“Can we save Venice before it is too late?” – asks Salvatore Settis on the Opinion Pages of the International New York Times. He is the chairman of the Louvre Museum’s scientific advisory council and the author of the – not forthcoming as INYT says – already published book “If Venice Dies.”
With a shrinking population – today only 56,000 inhabitants – and as many as 20 million visitors per year, Venice’s very existence is indeed threatened.
That Venice is in peril – well, that has been known for quite some time. And the diagnosis of the malaise is quite clear too: Greed, short-sightedness, corruption etc. being central catchwords. And fundamentally: the lack of appreciation of non-material, cultural creation that characterizes the ‘market’ lead, profiteering epoch in which we live.
Fortunately, there are constructive initiatives – but they don’t seem to be able to turn the trend. Venice is also sinking physically…
One very important such initiative is the 40+ years one with exactly that title – Venice in Peril and its Fund. There is the wonderful initiative by globally renown photographers who took photos in Venice and put the income from auctioning them into doing good for Venice – see the book and website of Real Venice.
I’m sure there are many others, I haven’t investigated it.
I have been to Venice many times. I love it. It’s a favourite destination for my photography.
I love the city itself, the Venetians I have met, the charm, the stunning beauty – the compact of history, art – old and new – and cultural expressions such as film, architecture, literature, music and the arts. I’ve ploughed through Arsenale, Giardini and tons of palaces and art institutions during the Biennale over the last 10 years.
I have, like my mentor Viggo Rivad, taken thousands of photos because few places on earth offer better photo opportunities – in the real sense of that concept – than Venice.
And I don’t only love Venice. I respect it. And I’ve tried to pay a little back for all it has given me.
Venice is uniquely unique in this world. There is nothing like it anywhere. It must be preserved. If we want to see ourselves as civilized. And it is not only a matter for local or national Italian politicians. It for all of us.
When I read this undoubtedly very knowledgeable author’s account I understand the extent to which it can be see as a human and cultural tragedy in-the-making!
A culture-cide! A mass killing of culture – like we can speak of an eco-cide (on the environment) and genocide (on a people)or omni-cide (nuclear destruction of humanity, killing all).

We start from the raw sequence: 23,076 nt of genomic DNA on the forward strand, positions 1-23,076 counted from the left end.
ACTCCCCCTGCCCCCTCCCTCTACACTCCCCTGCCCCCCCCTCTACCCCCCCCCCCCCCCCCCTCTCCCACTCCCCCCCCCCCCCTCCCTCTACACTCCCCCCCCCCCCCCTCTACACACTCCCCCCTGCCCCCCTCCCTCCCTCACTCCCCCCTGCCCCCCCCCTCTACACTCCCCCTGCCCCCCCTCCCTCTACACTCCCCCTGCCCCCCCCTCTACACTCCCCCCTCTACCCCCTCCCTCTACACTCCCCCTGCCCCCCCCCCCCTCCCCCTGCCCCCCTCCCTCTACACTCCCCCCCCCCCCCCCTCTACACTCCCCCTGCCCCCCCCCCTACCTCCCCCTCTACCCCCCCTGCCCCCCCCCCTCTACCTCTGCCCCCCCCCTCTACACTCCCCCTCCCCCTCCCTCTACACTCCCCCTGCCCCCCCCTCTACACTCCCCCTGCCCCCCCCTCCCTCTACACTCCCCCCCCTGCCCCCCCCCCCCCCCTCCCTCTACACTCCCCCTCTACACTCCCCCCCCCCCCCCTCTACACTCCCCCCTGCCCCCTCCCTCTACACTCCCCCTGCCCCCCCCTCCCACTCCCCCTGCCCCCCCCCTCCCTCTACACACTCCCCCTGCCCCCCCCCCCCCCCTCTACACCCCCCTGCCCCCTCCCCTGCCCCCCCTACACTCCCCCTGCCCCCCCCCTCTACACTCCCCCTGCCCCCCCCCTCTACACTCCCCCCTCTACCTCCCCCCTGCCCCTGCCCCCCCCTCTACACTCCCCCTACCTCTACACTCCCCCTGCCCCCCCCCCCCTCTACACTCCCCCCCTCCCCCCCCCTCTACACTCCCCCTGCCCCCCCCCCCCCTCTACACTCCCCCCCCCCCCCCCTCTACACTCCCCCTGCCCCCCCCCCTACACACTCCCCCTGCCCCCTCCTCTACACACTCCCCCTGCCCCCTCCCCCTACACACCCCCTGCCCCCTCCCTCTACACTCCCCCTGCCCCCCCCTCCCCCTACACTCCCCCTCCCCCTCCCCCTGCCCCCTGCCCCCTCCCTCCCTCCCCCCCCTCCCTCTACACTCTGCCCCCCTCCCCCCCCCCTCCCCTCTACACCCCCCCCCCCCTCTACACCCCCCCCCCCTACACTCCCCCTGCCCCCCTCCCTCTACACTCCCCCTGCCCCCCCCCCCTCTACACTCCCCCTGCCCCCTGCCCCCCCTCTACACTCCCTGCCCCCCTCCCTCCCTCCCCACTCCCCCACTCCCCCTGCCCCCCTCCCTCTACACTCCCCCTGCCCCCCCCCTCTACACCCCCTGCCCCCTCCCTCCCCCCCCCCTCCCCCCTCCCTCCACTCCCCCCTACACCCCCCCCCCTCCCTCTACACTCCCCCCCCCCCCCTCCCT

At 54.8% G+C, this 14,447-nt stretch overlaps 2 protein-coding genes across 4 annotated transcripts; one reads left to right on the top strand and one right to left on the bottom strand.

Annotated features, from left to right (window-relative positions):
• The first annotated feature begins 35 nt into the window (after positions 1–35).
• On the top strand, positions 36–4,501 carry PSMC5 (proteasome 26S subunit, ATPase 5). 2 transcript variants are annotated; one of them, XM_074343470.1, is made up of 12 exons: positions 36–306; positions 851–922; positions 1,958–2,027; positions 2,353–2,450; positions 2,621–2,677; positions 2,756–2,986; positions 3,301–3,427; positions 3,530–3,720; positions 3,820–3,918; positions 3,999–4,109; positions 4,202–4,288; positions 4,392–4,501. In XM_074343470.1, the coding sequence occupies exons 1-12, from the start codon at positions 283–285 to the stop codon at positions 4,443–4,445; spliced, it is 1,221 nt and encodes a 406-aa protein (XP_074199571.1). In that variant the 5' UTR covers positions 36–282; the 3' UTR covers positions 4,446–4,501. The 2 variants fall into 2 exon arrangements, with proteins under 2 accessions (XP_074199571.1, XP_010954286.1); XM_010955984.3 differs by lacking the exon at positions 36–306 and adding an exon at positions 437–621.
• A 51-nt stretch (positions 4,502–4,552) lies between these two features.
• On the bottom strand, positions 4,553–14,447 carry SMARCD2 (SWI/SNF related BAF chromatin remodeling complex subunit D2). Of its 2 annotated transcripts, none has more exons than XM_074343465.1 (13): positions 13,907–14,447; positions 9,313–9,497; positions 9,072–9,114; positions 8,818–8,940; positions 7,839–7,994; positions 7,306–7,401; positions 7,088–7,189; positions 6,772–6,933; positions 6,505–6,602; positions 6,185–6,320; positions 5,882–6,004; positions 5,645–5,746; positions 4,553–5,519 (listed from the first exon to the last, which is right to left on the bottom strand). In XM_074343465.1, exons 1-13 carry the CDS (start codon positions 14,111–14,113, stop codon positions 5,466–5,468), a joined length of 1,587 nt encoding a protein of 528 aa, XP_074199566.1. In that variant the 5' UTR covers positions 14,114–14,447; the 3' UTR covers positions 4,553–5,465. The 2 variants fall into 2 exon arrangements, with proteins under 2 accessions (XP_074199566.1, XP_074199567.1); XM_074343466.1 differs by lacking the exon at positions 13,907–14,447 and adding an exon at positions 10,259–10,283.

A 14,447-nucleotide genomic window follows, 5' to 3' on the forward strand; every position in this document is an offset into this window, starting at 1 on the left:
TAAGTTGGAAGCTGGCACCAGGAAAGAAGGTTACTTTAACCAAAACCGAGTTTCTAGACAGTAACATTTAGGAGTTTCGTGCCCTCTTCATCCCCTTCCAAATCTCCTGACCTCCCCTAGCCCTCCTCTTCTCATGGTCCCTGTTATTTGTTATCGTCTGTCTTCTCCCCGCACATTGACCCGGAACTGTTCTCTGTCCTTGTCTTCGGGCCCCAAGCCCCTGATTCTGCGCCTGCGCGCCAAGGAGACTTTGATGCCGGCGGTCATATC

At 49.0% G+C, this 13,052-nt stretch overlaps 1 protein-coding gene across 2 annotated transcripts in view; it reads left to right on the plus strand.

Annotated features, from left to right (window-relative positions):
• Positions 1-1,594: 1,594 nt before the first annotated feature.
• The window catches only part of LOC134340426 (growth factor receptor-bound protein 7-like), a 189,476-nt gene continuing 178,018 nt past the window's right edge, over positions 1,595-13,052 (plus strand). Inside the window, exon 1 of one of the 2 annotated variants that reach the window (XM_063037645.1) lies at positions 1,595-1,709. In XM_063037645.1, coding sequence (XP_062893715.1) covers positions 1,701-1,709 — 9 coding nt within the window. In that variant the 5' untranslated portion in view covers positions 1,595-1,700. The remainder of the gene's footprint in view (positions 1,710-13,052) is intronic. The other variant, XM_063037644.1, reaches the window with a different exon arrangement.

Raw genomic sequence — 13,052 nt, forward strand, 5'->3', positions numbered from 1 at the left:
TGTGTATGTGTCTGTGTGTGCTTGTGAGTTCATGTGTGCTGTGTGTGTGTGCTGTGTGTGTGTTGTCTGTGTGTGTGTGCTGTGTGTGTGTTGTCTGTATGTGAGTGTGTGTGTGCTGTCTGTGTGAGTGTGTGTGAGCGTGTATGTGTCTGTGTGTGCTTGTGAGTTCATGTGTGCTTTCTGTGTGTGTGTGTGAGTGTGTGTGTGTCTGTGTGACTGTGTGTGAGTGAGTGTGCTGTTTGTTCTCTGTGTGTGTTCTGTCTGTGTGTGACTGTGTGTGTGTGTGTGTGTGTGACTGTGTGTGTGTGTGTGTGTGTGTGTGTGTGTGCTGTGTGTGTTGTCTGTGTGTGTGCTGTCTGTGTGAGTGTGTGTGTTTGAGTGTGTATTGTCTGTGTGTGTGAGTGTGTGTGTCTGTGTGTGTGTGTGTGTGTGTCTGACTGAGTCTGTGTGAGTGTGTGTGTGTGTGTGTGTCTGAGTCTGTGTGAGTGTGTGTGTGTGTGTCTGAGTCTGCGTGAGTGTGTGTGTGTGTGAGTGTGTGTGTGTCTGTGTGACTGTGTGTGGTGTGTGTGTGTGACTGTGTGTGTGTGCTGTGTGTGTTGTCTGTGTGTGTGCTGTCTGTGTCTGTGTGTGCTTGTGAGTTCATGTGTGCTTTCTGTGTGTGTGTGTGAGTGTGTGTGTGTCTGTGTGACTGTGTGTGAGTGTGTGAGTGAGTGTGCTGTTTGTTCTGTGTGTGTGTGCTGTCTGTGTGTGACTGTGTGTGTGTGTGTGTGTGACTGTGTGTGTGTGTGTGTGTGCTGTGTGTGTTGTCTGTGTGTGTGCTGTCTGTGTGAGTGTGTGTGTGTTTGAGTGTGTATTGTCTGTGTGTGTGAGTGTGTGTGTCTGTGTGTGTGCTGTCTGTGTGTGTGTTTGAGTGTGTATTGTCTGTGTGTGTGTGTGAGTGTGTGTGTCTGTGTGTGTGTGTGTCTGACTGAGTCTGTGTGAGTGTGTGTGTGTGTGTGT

Short-sighted politicians and moneyed interests join forces to destroy a world cultural heritage and contemporary cultural centre with, among others, the Biennales.
Where is the EU? Can one say that it has a cultural dimension or policy if this is allowed to continue to the predictable, bitter end?
Will Europe and the Europeans continue to let Venice decay?
Is it possible to raise a debate about something more important than money, trade, taxes, finance, material economic growth – and burkinis?
Venice is a city from which the last citizens will soon leave. Most of them in wheelchairs.
What is the essential difference between this destruction caused by primitive capitalist instincts and ISIS’ primitive destroying and looting of cultural heritage objects? Or the US looting of the Bagdad Museum?
Only the means and the time it takes. The end result is the same: Contempt for history and culture, for common human heritage and – mind you – for the future and its generations that will be deprived of every sense of their roots and cultural belonging.
A civilisation in which money is everything and culture and human creation nothing, doesn’t deserve to lead or being looked up to. Or survive. It will – should – become a periphery.
If Venice sinks, Europe sinks. The West sinks.
And Venice will be the symbol par excellence of that.
It feels empty to only express despair. But I honestly don’t know what can be done and whether it is too little. But what about this:
- Make it a requirement that any tourist who want to visit Venice must stay for at least 5 or 7 days. No short-term destructive visits by people who have little or no interest of culture anyhow.
- Limit the – damn – cruise liners that deliver the main destruction. Or set a maximum size of the ship and the number of them allowed in per month.
- Or set a minimum number of days the liners must be anchored up – say 5. Fewer would be willing to go there for such a longer time.
- Set a maximum number of tourists that are allowed into Venice – not easy of course, but the experience of the Seychelles may be wise to explore.
- Set up an international fund for collection of money and channelling funds into Venice only if the local decision-makers take action – a sort of development aid conditioned upon right behaviour.
- The thousands of smaller and bigger goodwill initiatives like Venice in Peril mentioned above. Cultural workers of all kinds giving priority to saving Venice?
And what would you suggest – a lover of Venezia, I suppose, if you have read this far?